I'd talk to her about her bf in a casual way that kind of finds out how he treats her. Some people have somewhat of a control streak on certain topics so you have to be specific about that. Her dad could be a bit biased because he's mixed. You said you are building a relationship with her, are you around when her and her bf are together? Sometimes you can sense any hostility or tension between people or can see if he's overly bossy or mean to her. I'd try to be around when the bf is around. Is there a fair at some point where her and her bf can go with y'all? For now I'd just talk to her about her bf.
Have you met him? Generally you can tell if a guy is some thug-wannabe or just a cool guy. It's awesome she's very beautiful, but she'll definitely need guidance so guys don't take advantage of her. Is her mom around or is he a single dad?

Also, he may be (well kinda obvious) racist but how racist is he? Like my dad is a little racist, but with my friend Carlyle (black), my dad wanted me to marry him and stay with him forever because he is such an awesome guy. So a degree of racism is helpful lmao.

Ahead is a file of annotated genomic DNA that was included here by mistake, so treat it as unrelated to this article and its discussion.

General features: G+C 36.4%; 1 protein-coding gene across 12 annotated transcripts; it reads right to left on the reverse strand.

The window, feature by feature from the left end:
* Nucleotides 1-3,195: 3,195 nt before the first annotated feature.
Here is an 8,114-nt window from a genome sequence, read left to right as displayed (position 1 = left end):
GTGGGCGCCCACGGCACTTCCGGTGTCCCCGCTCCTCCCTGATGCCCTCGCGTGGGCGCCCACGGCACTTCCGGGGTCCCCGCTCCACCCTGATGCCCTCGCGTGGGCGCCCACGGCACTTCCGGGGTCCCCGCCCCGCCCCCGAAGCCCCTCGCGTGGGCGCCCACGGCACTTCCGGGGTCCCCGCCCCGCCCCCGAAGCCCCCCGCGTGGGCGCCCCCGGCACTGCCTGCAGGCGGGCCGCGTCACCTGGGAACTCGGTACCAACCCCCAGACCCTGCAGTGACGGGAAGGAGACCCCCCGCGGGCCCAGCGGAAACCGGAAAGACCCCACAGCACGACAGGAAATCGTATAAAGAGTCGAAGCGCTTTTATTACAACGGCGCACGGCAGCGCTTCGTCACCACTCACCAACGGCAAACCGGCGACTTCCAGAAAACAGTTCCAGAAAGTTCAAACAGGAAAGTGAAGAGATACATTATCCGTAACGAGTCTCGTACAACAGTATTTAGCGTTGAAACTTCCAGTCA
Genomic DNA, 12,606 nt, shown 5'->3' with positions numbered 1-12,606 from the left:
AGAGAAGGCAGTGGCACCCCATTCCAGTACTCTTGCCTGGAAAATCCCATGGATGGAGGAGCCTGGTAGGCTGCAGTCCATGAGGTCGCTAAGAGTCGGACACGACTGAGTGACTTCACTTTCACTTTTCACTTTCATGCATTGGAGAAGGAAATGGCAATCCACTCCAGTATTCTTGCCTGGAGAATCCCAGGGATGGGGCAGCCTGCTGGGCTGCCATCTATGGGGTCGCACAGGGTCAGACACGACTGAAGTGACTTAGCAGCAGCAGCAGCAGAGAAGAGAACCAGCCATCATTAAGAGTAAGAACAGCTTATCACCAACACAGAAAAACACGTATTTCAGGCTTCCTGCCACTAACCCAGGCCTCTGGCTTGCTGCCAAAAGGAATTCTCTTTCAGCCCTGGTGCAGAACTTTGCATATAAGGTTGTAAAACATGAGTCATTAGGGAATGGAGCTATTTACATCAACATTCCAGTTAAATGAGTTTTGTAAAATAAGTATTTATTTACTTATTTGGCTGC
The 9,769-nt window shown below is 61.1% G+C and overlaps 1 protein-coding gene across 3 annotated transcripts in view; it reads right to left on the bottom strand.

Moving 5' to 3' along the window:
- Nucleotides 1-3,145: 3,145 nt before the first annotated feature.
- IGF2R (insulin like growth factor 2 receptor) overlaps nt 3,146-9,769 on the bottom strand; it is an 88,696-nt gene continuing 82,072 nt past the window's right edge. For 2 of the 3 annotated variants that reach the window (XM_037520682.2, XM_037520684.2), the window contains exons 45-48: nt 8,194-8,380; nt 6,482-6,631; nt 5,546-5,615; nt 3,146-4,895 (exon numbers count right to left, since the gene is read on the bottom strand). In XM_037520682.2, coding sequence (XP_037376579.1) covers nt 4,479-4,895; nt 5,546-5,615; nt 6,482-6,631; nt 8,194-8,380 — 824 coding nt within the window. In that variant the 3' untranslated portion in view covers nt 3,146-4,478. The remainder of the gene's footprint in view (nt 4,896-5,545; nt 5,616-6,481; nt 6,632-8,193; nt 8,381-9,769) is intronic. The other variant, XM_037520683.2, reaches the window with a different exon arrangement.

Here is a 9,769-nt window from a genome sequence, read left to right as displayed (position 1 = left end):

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answers from Lincoln on

You lost me when you said mixed race was an issue. Sounds like a bunch of racist people looking for things to validate their thought process. I have learned a long time ago that a racist person will say and do ANYTHING when it comes to getting people to validate their feelings. The guy in question needs to get away from your family ASAP. Sounds like he's the one being abused.

3 moms found this helpful


answers from Biloxi on

Hi K.,

As a parent of a teen (boy) and a "veteran" worker in youth development programs let me say -

Please, Please Please don't abandon this girl. All children need an adult that they can trust - it sounds like there are issues with her parents, which makes it even more important that she have someone to give her guidance.

Don't talk negatively about her relationship - simply, when it comes up naturally, talk about what a healthy relationship is. She will hear you and be able to compare her relationship with your good examples. Frankly, so that with all topics. Keep the lines of communication open - it sounds like you are developing a good, trusting, adult/teen relationship with her. Keep at it. Ignore all the naysayers who tell you not to be involved because she is not your child....